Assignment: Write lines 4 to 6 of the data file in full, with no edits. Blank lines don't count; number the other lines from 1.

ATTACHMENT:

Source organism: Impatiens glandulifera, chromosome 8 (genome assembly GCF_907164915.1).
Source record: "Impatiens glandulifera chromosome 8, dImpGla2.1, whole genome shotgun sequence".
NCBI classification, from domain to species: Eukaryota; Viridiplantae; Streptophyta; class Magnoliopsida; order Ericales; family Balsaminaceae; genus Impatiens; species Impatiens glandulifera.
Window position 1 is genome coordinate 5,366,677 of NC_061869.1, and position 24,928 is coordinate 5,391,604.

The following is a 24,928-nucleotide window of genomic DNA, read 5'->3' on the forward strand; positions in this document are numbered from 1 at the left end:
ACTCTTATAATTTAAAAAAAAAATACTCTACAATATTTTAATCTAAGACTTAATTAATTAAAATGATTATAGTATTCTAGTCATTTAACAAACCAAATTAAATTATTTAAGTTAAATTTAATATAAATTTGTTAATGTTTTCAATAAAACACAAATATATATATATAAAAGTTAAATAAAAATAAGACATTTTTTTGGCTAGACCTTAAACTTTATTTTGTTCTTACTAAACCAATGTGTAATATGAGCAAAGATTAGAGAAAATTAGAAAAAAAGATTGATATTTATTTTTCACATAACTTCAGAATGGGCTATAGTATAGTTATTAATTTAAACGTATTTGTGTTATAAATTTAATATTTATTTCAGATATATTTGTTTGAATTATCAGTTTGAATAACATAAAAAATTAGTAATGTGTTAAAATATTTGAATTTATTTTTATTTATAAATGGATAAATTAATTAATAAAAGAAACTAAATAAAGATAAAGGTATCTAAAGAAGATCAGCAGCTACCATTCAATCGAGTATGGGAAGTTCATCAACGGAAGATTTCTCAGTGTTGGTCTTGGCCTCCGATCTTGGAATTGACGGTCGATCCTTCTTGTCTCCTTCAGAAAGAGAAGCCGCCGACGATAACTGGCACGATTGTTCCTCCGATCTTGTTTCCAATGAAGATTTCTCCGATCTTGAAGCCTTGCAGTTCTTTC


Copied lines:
Window position 1 is genome coordinate 5,366,677 of NC_061869.1, and position 24,928 is coordinate 5,391,604.

The following is a 24,928-nucleotide window of genomic DNA, read 5'->3' on the forward strand; positions in this document are numbered from 1 at the left end:
ACTCTTATAATTTAAAAAAAAAATACTCTACAATATTTTAATCTAAGACTTAATTAATTAAAATGATTATAGTATTCTAGTCATTTAACAAACCAAATTAAATTATTTAAGTTAAATTTAATATAAATTTGTTAATGTTTTCAATAAAACACAAATATATATATATAAAAGTTAAATAAAAATAAGACATTTTTTTGGCTAGACCTTAAACTTTATTTTGTTCTTACTAAACCAATGTGTAATATGAGCAAAGATTAGAGAAAATTAGAAAAAAAGATTGATATTTATTTTTCACATAACTTCAGAATGGGCTATAGTATAGTTATTAATTTAAACGTATTTGTGTTATAAATTTAATATTTATTTCAGATATATTTGTTTGAATTATCAGTTTGAATAACATAAAAAATTAGTAATGTGTTAAAATATTTGAATTTATTTTTATTTATAAATGGATAAATTAATTAATAAAAGAAACTAAATAAAGATAAAGGTATCTAAAGAAGATCAGCAGCTACCATTCAATCGAGTATGGGAAGTTCATCAACGGAAGATTTCTCAGTGTTGGTCTTGGCCTCCGATCTTGGAATTGACGGTCGATCCTTCTTGTCTCCTTCAGAAAGAGAAGCCGCCGACGATAACTGGCACGATTGTTCCTCCGATCTTGTTTCCAATGAAGATTTCTCCGATCTTGAAGCCTTGCAGTTCTTTC